On other hand, one of the things that precipitated the 16th century Reformation was something called “simony”. It was the practice of Roman Catholic Priests selling religious items to devotees with the promise that it will incur God’s favor. The result was the tremendous wealth it brought the Catholic clergies. They made so much money that it was enough to build the luxurious St. Peter’s Basilica in Rome. Catholic Popes and priests were the wealthiest folks of those times. In reaction to growing wealth in the churches and reduced piety, the monasteries were birth in the 6th/7th century. The monasteries encouraged the cultivation of piety mostly through a sworn oath to poverty and celibacy, and at the same time a commitment to living a communal life.
Today we may frown at the idea of a monastery but God in his Providence used them to preserve much of what we have – both scriptures and early Church father’s writing. They were also often a rebuke at the hedonistic lifestyle that the Priests then pursued. The whole idea of modern Universities began in monasteries because they were often centers of learning. Eventually, the Reformation itself began in a monastery 500 years ago when a little known monk by the name Martin Luther nailed 95 theses on the wall of a Church in his hometown, Wittenberg, Germany, protesting the Roman Catholic practices of indulgence and others.
When one reads Church history one cannot but marvel at how history is being replayed today. Medieval churches got their wealth by selling faith to ignorant church people after they had either misconstrued clear Bible doctrine or having mixed superstition with truth. Similarly, the modern wealthy Pastor gets his money from false doctrine and pure superstition. If for example, the true nature of the biblical tithes are taught in churches, people will learn that there is no compulsion to tithing. In fact they will discover that tithing is not a Christian practice, and church finances with deep. All the other variants of tithes: firstfruits, prophets offerings, etc, will also stop and then the true financial state of these churches will be revealed. If money was removed from the matter of ministry, 90% of those with a certain claim to a call to ministry will vanish.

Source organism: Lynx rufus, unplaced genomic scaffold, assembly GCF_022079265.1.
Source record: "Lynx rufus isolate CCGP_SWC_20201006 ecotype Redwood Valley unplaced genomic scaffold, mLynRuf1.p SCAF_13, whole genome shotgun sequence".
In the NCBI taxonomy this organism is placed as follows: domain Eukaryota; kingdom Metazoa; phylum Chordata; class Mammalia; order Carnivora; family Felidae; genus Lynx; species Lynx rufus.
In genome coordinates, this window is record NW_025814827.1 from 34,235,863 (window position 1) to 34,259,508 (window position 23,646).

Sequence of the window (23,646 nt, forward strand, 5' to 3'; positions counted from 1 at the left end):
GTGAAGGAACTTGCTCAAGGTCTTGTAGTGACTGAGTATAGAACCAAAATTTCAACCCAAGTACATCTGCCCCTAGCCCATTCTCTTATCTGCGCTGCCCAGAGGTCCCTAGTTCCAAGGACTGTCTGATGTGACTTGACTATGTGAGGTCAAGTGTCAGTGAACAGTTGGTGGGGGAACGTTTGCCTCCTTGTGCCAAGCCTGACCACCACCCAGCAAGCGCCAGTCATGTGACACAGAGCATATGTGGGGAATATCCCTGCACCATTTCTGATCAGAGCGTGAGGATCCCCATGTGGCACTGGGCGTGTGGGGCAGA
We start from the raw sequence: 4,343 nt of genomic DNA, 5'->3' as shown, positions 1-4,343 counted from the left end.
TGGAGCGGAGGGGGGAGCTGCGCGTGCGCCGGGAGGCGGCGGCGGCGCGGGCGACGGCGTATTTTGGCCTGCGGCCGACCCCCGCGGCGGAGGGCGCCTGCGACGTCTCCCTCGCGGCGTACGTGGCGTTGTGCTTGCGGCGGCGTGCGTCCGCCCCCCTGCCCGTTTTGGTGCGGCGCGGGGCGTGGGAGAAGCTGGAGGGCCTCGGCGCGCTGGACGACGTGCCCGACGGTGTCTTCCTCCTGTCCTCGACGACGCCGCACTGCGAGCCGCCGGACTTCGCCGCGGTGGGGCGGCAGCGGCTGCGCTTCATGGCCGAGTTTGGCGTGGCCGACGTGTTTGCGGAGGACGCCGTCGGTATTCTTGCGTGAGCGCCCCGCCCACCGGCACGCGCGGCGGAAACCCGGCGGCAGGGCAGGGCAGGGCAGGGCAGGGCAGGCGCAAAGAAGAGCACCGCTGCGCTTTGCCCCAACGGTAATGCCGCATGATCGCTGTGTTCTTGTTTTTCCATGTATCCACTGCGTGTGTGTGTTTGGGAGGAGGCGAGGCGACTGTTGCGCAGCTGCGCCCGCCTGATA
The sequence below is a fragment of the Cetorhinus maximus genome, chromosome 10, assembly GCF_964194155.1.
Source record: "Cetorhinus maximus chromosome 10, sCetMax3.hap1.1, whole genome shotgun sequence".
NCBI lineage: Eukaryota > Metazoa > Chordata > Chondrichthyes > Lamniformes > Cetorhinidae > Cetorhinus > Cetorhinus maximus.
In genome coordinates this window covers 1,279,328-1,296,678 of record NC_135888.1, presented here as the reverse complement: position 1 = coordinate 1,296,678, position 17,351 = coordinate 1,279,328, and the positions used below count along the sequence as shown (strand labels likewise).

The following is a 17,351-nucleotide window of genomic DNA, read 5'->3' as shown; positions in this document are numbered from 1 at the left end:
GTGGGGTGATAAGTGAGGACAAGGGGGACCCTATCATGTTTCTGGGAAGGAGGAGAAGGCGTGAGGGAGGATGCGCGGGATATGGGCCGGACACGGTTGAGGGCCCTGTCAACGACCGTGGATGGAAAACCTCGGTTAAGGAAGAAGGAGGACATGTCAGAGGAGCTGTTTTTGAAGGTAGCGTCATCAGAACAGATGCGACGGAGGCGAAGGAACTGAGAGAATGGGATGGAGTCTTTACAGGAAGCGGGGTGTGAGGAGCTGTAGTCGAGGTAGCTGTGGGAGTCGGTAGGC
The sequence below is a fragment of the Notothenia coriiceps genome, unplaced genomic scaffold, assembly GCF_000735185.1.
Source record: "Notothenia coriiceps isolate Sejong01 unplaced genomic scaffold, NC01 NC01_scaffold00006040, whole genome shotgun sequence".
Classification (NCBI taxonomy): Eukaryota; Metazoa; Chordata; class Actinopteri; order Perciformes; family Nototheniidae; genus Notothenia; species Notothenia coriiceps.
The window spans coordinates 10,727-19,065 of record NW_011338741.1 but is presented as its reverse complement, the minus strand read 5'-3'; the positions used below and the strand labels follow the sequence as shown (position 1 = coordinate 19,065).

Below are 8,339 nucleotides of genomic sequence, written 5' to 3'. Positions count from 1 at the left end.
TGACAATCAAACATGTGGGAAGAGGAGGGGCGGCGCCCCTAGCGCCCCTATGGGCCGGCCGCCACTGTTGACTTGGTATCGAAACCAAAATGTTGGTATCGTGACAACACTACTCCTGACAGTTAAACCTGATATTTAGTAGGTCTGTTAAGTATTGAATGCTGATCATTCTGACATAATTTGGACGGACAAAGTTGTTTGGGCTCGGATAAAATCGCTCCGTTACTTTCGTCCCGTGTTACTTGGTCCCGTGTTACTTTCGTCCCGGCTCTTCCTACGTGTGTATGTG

The strongest reason why a pastor cannot be wealthy is simply this: our Pastor, Jesus Christ himself, left no such example for us. Jesus was a poverty stricken Savior. In his words, while he walked the earth, he had nowhere to lay his head (Matthew 8:20). He left his glory in heaven, humbled himself and took the form of man. He was made poor that we may know the riches of the Spirit (2 Corinthians 8:9). Unfortunately, some use that scriptures to justify being wealthy today but then we found no such example in the early churches. The Apostles who took the baton from the Master themselves were poor men (1 Corinthians 4:10-1 ). So also were many of the saints of that time.
The simple argument of this piece is to state the fact that Christian ministry is not a means for making money and becoming rich. If you will be a servant of Jesus Christ and minister his word, you must rest content with becoming poor. Though the overall testimony of many who have taken up this challenge was to find out that the Master is faithful and always does meet and even surpass our needs. But the Master does not make his ministers millionaires. Any of such around have sought that status via vain and non biblical means. If you must be rich, do pursue secular business as an entrepreneur. Work hard, be productive and with God’s favor, riches will come your way. But do not go into the ministry with the intent of making money.
I say it with all confidence, and according to the records of scriptures and history, the term “millionaire pastor” is a misnomer. All those bearing such are thieves and robbers, and their judgement before God lingers not.